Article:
We do so many things to build community at camp, from cute things like doing a thumb circle (this might be the largest thumb circle ever!) to more in-depth activities that involve taking some risks (like performing a silly poem in front of the group) and sharing the emotions we feel about the issues we care about and the injustice we see.
The love and connection YEA Campers developed for each other came through on the notes they wrote each other on their appreciation posters, the dance parties that spontaneously broke out at most meals, the group hugs that spontaneously broke out after most evening activities, the tears and hugs that could be seen in every corner of the room as we said goodbye on the final day, and the inspiring thank you notes campers wrote us.
We did a new culminating activity this year that will become a new YEA Camp tradition: our first ever Changemaker Olympics, where campers got to put into practice their new skills to win campaigns, like creating a plan to address bullying at their school and persuading (mean) Principal Leanne (who insists that bullying isn’t a problem at their school), and making clear demands and running a campaign to persuade Mayor Kyle to address homelessness in their community. (It took a lot of work and good acting by our staff to be just mean or difficult enough to be challenging and similar to what really happens when trying to persuade people who are unsupportive at first. See Leanne struggle to get into character, below.)
This was all great training for campers as they prepared their action plans, which they then presented to the group. It was so incredibly inspiring to hear everyone’s plans for after camp! And they hit the ground running right when they got home!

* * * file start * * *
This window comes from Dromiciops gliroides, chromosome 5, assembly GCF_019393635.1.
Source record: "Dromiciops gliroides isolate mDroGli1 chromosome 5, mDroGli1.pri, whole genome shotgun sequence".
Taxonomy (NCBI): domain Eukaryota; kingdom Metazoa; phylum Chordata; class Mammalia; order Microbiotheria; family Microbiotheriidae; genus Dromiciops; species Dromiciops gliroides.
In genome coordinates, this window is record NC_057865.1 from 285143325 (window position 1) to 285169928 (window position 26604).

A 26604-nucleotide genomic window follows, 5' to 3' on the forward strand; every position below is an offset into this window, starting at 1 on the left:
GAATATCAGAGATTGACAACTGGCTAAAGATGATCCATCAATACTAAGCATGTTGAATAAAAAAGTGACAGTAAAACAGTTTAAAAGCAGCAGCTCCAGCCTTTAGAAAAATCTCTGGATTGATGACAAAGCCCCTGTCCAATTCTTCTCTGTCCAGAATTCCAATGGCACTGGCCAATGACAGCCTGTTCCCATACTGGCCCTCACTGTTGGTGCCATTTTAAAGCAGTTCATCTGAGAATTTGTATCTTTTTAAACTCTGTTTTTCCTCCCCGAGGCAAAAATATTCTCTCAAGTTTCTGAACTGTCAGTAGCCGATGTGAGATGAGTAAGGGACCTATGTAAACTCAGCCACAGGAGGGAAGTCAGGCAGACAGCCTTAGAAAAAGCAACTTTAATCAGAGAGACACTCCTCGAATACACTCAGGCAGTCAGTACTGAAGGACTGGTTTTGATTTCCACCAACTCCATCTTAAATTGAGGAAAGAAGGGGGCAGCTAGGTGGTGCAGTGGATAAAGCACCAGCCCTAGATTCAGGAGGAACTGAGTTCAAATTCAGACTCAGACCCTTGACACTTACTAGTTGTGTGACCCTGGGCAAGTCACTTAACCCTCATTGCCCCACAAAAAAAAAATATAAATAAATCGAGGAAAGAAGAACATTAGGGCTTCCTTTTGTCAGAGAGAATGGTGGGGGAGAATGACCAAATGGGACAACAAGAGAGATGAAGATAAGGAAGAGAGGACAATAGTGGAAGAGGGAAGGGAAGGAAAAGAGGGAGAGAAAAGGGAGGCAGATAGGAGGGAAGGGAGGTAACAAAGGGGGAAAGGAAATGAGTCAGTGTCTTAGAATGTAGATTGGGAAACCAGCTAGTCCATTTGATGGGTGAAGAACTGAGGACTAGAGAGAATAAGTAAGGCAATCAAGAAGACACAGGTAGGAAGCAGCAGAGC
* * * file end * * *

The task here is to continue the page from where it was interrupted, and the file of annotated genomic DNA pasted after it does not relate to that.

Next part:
In the week since camp ended, one camper, Lamanh, went into school and talked with her school principal about launching composting in the cafeteria, and the principal was supportive and they are moving forward with this! Hani created this online petition on Change.org, Ofzerna is raising money to rescue a cow and launched Facebook page for Project July, the animal sanctuary she is working to start (she already has 80 likes), Lacey has been getting the word out about the proposed anti-animal King amendment to the farm bill (you can sign here!) and went to a community meeting with the Humane Society of the US to stop a museum that promotes hunting, Sage created a 3-week vegan meal calendar that her family is implementing, Melissa talked with the city council member she is interning with and will be working on improving environmental policies in her city, and so many other campers did so many more things!
This session has set a high bar for the sessions to come! We are so excited for the campers we will be meeting in Oregon and Massachusetts (a few spots are still available — check out www.yeacamp.org for details), and to be inspired by the many accomplishments of our campers for years to come!
P.S. If all this wasn’t enough for you, check out this blog post written by fabulous YEA Camper Lacey about her experience at YEA Camp!